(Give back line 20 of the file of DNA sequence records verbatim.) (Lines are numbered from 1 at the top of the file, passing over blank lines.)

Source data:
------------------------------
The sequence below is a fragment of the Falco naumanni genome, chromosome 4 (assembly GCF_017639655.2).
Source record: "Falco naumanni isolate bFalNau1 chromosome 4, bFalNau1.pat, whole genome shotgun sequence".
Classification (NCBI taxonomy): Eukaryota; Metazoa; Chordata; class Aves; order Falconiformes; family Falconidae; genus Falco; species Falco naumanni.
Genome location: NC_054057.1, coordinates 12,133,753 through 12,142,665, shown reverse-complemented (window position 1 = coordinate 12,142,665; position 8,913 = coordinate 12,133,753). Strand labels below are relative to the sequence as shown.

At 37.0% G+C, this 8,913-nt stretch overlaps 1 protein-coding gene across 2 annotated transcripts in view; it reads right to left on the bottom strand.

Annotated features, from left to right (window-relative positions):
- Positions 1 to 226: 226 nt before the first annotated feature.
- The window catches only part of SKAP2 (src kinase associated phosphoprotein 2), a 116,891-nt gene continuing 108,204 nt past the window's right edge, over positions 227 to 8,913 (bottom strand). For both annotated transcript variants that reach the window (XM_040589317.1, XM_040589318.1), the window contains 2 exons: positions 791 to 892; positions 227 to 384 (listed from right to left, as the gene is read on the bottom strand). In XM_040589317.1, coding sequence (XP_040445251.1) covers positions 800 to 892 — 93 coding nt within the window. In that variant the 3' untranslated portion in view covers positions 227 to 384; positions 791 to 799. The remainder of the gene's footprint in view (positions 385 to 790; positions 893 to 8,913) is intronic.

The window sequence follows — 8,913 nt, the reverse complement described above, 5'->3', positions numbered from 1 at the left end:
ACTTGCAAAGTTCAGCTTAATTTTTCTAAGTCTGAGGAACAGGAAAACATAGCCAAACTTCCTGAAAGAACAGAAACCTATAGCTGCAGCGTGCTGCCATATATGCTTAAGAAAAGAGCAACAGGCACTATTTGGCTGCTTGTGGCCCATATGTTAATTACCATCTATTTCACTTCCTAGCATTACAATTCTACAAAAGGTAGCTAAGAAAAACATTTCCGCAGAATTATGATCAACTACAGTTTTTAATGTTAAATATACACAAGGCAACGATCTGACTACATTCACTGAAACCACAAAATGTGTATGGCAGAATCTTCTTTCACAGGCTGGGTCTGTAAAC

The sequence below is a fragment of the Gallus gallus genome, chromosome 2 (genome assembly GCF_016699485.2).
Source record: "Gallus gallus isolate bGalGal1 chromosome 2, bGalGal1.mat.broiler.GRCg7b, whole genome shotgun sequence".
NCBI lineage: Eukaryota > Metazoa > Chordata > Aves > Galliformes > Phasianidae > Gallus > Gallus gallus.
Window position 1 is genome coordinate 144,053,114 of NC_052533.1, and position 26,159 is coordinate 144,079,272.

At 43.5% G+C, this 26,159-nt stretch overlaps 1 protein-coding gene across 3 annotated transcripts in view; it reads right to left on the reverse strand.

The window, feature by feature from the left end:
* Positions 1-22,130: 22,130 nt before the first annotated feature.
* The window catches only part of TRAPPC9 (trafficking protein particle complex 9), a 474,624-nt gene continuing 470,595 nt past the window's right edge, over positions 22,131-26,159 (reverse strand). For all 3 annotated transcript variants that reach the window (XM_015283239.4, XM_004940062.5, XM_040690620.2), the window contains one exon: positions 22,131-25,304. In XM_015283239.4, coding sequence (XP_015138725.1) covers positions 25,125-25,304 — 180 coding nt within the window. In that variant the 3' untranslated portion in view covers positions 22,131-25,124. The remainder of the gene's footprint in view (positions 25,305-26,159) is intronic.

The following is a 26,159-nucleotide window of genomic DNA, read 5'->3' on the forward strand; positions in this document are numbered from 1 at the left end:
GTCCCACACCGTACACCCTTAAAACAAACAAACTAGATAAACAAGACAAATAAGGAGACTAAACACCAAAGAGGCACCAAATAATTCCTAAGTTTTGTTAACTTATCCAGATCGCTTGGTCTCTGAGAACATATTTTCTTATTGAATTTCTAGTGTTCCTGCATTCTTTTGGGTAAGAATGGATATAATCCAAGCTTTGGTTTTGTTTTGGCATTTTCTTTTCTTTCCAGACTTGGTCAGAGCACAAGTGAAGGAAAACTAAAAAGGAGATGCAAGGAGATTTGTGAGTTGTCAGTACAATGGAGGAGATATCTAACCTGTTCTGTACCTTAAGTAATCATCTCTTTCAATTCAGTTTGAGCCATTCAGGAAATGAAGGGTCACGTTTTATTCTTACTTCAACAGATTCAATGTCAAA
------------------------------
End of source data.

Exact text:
GTCCCACACCGTACACCCTTAAAACAAACAAACTAGATAAACAAGACAAATAAGGAGACTAAACACCAAAGAGGCACCAAATAATTCCTAAGTTTTGTTAACTTATCCAGATCGCTTGGTCTCTGAGAACATATTTTCTTATTGAATTTCTAGTGTTCCTGCATTCTTTTGGGTAAGAATGGATATAATCCAAGCTTTGGTTTTGTTTTGGCATTTTCTTTTCTTTCCAGACTTGGTCAGAGCACAAGTGAAGGAAAACTAAAAAGGAGATGCAAGGAGATTTGTGAGTTGTCAGTACAATGGAGGAGATATCTAACCTGTTCTGTACCTTAAGTAATCATCTCTTTCAATTCAGTTTGAGCCATTCAGGAAATGAAGGGTCACGTTTTATTCTTACTTCAACAGATTCAATGTCAAA